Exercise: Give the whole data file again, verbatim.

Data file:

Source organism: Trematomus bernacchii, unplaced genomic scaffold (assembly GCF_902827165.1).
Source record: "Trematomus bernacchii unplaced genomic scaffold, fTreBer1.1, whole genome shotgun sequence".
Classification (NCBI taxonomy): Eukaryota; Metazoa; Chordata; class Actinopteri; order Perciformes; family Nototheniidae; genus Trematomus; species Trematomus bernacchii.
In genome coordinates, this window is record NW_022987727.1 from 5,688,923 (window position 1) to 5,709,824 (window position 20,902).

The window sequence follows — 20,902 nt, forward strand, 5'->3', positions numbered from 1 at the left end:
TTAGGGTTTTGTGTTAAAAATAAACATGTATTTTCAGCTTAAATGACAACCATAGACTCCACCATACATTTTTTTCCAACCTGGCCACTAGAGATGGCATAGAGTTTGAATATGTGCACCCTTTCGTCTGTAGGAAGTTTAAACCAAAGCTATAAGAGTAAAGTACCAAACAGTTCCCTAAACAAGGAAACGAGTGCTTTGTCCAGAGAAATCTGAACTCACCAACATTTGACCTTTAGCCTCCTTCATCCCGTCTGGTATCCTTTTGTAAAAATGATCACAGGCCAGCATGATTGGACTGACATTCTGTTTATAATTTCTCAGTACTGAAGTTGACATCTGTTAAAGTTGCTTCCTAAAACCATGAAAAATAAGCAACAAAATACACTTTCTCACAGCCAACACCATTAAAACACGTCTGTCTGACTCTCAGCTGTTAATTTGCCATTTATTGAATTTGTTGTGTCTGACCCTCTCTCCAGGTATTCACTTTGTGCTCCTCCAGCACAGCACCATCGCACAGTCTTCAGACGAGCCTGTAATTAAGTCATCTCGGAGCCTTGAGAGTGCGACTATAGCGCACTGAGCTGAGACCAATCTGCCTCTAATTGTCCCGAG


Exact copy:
Source organism: Trematomus bernacchii, unplaced genomic scaffold (assembly GCF_902827165.1).
Source record: "Trematomus bernacchii unplaced genomic scaffold, fTreBer1.1, whole genome shotgun sequence".
Classification (NCBI taxonomy): Eukaryota; Metazoa; Chordata; class Actinopteri; order Perciformes; family Nototheniidae; genus Trematomus; species Trematomus bernacchii.
In genome coordinates, this window is record NW_022987727.1 from 5,688,923 (window position 1) to 5,709,824 (window position 20,902).

The window sequence follows — 20,902 nt, forward strand, 5'->3', positions numbered from 1 at the left end:
TTAGGGTTTTGTGTTAAAAATAAACATGTATTTTCAGCTTAAATGACAACCATAGACTCCACCATACATTTTTTTCCAACCTGGCCACTAGAGATGGCATAGAGTTTGAATATGTGCACCCTTTCGTCTGTAGGAAGTTTAAACCAAAGCTATAAGAGTAAAGTACCAAACAGTTCCCTAAACAAGGAAACGAGTGCTTTGTCCAGAGAAATCTGAACTCACCAACATTTGACCTTTAGCCTCCTTCATCCCGTCTGGTATCCTTTTGTAAAAATGATCACAGGCCAGCATGATTGGACTGACATTCTGTTTATAATTTCTCAGTACTGAAGTTGACATCTGTTAAAGTTGCTTCCTAAAACCATGAAAAATAAGCAACAAAATACACTTTCTCACAGCCAACACCATTAAAACACGTCTGTCTGACTCTCAGCTGTTAATTTGCCATTTATTGAATTTGTTGTGTCTGACCCTCTCTCCAGGTATTCACTTTGTGCTCCTCCAGCACAGCACCATCGCACAGTCTTCAGACGAGCCTGTAATTAAGTCATCTCGGAGCCTTGAGAGTGCGACTATAGCGCACTGAGCTGAGACCAATCTGCCTCTAATTGTCCCGAG